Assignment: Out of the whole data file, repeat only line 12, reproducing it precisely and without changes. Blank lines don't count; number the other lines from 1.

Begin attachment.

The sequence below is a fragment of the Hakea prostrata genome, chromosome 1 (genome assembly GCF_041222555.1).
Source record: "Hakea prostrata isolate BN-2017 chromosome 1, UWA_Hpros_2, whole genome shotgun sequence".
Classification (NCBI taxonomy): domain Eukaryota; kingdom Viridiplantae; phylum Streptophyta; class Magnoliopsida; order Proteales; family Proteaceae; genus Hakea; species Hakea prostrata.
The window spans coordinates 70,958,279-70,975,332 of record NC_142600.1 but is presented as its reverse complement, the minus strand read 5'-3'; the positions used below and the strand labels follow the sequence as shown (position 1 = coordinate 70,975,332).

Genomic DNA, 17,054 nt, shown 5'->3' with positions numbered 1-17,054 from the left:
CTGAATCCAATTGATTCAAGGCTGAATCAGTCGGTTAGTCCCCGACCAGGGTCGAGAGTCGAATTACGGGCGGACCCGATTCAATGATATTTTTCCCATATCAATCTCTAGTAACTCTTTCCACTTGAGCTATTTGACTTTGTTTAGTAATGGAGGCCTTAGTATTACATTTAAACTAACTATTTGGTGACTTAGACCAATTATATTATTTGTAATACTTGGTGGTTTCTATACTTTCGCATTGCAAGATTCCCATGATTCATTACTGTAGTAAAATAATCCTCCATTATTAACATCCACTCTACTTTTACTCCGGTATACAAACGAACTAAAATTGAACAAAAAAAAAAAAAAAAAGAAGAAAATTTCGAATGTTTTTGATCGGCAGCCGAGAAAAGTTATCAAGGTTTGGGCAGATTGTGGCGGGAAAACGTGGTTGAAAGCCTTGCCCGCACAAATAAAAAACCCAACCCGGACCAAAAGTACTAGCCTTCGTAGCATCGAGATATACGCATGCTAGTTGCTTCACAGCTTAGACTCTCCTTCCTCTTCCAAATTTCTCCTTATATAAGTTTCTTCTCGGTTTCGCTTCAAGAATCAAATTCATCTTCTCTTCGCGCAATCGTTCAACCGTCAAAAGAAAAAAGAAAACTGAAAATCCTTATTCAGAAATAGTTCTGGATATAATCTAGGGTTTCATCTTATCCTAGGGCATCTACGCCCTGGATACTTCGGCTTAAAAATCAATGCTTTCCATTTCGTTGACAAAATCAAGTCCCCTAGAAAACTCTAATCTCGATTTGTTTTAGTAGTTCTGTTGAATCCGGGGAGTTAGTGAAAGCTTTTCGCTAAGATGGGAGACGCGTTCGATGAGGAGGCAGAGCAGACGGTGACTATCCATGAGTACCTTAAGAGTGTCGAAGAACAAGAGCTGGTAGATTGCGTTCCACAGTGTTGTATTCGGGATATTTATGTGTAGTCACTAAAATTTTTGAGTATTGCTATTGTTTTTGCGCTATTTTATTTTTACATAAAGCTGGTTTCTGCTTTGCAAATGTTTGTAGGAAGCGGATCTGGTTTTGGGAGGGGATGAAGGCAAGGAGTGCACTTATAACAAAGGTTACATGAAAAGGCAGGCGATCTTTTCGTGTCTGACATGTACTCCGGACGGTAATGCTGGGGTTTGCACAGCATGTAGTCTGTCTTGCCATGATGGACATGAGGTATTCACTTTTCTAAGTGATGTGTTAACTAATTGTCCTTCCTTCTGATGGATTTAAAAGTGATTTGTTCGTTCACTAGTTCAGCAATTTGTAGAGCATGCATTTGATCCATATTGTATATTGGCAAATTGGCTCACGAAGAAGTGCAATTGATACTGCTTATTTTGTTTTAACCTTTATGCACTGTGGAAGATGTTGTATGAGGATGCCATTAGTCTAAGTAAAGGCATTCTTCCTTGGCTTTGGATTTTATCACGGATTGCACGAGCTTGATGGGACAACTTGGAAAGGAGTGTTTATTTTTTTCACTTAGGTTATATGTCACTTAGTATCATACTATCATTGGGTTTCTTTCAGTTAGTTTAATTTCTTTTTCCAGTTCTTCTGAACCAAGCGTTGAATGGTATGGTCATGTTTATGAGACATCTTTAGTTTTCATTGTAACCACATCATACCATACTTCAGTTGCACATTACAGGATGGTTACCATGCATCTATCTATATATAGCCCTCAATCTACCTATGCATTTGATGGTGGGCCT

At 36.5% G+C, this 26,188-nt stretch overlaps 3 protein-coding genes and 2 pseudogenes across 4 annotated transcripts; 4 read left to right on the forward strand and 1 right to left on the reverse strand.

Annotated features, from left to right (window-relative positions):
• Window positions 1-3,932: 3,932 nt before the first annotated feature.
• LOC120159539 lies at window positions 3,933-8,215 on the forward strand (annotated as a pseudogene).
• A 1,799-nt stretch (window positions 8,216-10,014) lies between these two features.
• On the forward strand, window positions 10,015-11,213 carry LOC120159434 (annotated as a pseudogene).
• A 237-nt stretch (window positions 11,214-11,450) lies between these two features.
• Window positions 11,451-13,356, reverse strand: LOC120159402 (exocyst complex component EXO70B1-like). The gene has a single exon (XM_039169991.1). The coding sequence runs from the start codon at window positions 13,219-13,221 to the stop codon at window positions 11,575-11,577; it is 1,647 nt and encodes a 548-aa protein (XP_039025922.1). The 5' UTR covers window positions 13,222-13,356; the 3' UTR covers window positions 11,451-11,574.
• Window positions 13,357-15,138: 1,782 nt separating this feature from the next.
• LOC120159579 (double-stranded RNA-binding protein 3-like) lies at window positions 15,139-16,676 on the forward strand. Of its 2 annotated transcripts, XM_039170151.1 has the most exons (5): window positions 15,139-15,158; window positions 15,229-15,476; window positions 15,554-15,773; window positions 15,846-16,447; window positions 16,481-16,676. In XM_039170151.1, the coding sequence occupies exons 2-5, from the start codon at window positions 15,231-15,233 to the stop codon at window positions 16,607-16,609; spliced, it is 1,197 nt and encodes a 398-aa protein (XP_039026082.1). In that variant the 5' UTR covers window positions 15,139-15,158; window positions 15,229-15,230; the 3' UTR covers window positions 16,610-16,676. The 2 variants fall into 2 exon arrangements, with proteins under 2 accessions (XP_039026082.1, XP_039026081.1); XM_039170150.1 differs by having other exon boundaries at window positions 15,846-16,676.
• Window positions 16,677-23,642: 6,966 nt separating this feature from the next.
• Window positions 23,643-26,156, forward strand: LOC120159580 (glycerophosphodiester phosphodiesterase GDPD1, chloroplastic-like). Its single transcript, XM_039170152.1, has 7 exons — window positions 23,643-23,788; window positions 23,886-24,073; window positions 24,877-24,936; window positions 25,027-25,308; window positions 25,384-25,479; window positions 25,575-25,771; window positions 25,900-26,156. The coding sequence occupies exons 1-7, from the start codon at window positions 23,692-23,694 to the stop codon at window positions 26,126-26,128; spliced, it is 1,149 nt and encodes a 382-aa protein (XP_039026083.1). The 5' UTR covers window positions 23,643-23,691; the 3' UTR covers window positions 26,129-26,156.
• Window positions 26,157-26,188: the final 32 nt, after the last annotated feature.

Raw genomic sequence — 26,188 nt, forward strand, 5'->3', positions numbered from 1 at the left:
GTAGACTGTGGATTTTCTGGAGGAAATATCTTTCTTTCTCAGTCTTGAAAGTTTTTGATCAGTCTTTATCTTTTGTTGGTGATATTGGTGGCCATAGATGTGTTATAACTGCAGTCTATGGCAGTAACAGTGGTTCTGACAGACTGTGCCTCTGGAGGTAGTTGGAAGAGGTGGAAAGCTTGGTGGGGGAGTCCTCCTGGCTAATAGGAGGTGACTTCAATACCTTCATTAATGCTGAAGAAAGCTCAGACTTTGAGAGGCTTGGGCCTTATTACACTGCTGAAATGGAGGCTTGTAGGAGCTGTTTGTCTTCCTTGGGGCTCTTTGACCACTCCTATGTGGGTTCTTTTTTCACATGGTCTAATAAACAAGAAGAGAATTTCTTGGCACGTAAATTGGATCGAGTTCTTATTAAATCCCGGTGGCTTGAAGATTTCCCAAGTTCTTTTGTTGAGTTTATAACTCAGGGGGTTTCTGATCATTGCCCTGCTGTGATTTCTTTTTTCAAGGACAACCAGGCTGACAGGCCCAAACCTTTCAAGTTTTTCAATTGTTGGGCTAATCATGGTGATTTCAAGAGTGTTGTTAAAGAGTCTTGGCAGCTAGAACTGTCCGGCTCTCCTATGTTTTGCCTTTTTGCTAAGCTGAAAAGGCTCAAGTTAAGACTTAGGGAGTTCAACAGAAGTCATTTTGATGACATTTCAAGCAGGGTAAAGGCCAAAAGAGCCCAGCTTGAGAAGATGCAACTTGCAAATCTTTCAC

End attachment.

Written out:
• On the forward strand, window positions 10,015-11,213 carry LOC120159434 (annotated as a pseudogene).